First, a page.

Protests in Sikkim against SC verdict describing Sikkimese as Nepali immigrants
Prem Singh Tamang, chief minister of Sikkim, has already said the government would file a petition in the Supreme Court and has already taken up the matter with Kiren Rijiju, the union law minister
Sikkim witnessed peaceful protests across the north eastern state after the Supreme Court, while hearing a case, observed that Sikkimese Nepalis were people of foreign origin.
The protesters have set a deadline of seven days for the state government to act and ‘rectify’ the alleged humiliation.
Jacob Khaling, political secretary to the chief minister of Sikkim, Keshav Sapkota, general secretary of JAC, Bhaichung Bhutia, president of Hamro Sikkim Party, KB Rai, president of Sikkim Republican Party have all condemned the observation of the apex court.
“We give a time of seven days to the state government to pass a resolution in the state assembly in regard to the rectification of the apex court’s observation before the state government formally files petition for the objectionable words. The same time period has also been given to the AOSS to file a petition in the Supreme Court for the removal of the objectionable words,” said Sapkota.
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The JAC has also demanded removal of Sudesh Joshi, the additional advocate general of Sikkim.
Not only Sikkim, in Darjeeling too, there has been protests against the Supreme Court’s observation.
Raju Bista, BJP’s Lok Sabha MP from Darjeeling, BP Bajgain, BJP MLA from Kurseong and Kishore Bharati, spokesperson of Gorkha Janmukti Morcha have also issued press releases and protested against the remark.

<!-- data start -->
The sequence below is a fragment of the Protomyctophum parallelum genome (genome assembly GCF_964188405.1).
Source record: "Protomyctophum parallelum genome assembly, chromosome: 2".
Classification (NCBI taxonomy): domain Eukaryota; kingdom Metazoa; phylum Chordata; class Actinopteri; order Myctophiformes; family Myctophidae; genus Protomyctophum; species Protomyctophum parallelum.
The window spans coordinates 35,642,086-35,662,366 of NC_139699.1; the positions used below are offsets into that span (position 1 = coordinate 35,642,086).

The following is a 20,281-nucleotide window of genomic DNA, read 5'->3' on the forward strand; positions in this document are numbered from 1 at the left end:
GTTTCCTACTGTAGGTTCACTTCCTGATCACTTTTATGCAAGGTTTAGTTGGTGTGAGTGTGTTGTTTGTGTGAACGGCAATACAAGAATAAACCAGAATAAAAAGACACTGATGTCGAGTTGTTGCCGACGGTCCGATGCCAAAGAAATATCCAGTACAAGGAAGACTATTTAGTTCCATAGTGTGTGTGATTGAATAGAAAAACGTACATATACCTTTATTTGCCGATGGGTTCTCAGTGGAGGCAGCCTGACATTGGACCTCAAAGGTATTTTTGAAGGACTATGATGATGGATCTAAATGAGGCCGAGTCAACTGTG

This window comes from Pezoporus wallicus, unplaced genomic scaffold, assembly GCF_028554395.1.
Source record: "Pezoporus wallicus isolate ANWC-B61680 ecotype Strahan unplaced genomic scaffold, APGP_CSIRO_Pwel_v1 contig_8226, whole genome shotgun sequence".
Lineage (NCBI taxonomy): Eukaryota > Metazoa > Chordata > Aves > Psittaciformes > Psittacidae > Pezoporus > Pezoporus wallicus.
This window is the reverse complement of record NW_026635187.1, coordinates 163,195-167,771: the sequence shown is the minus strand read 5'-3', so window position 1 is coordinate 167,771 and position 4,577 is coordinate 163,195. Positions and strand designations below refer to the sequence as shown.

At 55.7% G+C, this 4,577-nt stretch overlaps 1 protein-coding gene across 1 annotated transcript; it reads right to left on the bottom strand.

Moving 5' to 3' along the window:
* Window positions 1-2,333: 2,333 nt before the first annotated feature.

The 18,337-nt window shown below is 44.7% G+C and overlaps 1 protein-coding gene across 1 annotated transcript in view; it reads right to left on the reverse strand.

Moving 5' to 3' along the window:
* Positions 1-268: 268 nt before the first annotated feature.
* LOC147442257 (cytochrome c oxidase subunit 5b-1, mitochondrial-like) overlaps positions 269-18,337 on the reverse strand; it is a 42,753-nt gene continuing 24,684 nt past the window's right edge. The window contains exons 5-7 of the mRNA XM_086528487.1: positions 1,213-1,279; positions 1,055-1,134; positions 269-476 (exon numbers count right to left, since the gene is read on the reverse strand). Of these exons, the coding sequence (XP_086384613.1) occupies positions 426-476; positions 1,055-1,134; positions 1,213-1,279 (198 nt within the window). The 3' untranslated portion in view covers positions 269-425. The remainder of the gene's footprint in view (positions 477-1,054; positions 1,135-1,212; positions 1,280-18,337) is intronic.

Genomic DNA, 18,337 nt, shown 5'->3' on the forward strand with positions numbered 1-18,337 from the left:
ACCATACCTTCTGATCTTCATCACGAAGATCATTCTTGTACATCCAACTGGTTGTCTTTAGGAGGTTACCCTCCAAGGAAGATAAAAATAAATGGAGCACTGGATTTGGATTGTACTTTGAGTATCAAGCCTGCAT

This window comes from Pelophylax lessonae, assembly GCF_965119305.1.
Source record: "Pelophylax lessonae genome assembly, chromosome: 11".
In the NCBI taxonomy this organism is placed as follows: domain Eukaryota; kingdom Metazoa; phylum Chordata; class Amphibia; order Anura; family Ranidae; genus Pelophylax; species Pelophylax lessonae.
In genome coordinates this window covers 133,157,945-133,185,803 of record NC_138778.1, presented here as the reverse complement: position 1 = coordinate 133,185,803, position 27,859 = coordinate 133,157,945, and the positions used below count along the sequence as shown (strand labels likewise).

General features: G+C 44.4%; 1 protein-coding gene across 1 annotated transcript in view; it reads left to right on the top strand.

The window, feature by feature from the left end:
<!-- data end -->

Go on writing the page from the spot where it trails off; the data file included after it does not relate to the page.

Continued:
Prem Singh Tamang, chief minister of Sikkim, has already said the government would file a petition in the Supreme Court and has already taken up the matter with Kiren Rijiju, the union minister for law and justice.
Amar Agarwal, general secretary, AOSS said, “Steps are being taken from our end for removal of those words and we will file a petition from our end in the apex court once again for removal of those words.”
On January 13, while delivering its verdict on the petition filed by Association of Old Settlers of Sikkim (AOSS), demanding exemption of income tax for the old settlers who had settled in Sikkim before its merger with India on April 26 1975, the apex court had observed that Sikkimese Nepalis were people of foreign origin.
The apex court also exempted old settlers of Indian origin from paying income tax.
The Indian Income Tax Act 1961 was applicable in Sikkim with effect from April 1, 2008 vide section 10 of 26 AAA wherein majority of Sikkimese population were exempted from paying Income Tax and the term Sikkimese was defined.
The old settlers of Indian origin residing in Sikkim prior to the merger were left out from the said definition.
The AOSS in 2013 filed a petition in the Supreme Court seeking exemption from paying income tax and the judgement in their favour came on January 13 this year.
Though the verdict in favour of old settlers was widely welcomed, the apex court’s observation terming Sikkimese Nepalis as people of foreign origin triggered an unrest with political parties and several organisations taking out protest rallies regularly from Monday.
On Tuesday, the joint action committee (JAC) formed few days ago, organised rallies in all the six districts of the Himalayan state.
On Monday, ruling Sikkim Krantikari Morcha (SKM) took out a rally in Gangtok.
Leaders of various political parties like SKM and BJP participated in the rallies on Tuesday while other political parties also protested against the apex court’s observation.
According to 1891 census of Sikkim, the population of Sikkim - which was a separate sovereign country till 1975 - was 30,458.
Among them, Bhutia and Lepcha were 10,656 while the Nepalis were 19,802. Bhutia, Lepcha and Nepali are the three main communities in Sikkim.
Out of the six chief ministers so far Sikkim had, five were Nepalis and majority of the population is also Nepali. Most of the old settlers in Sikkim are into trade and business.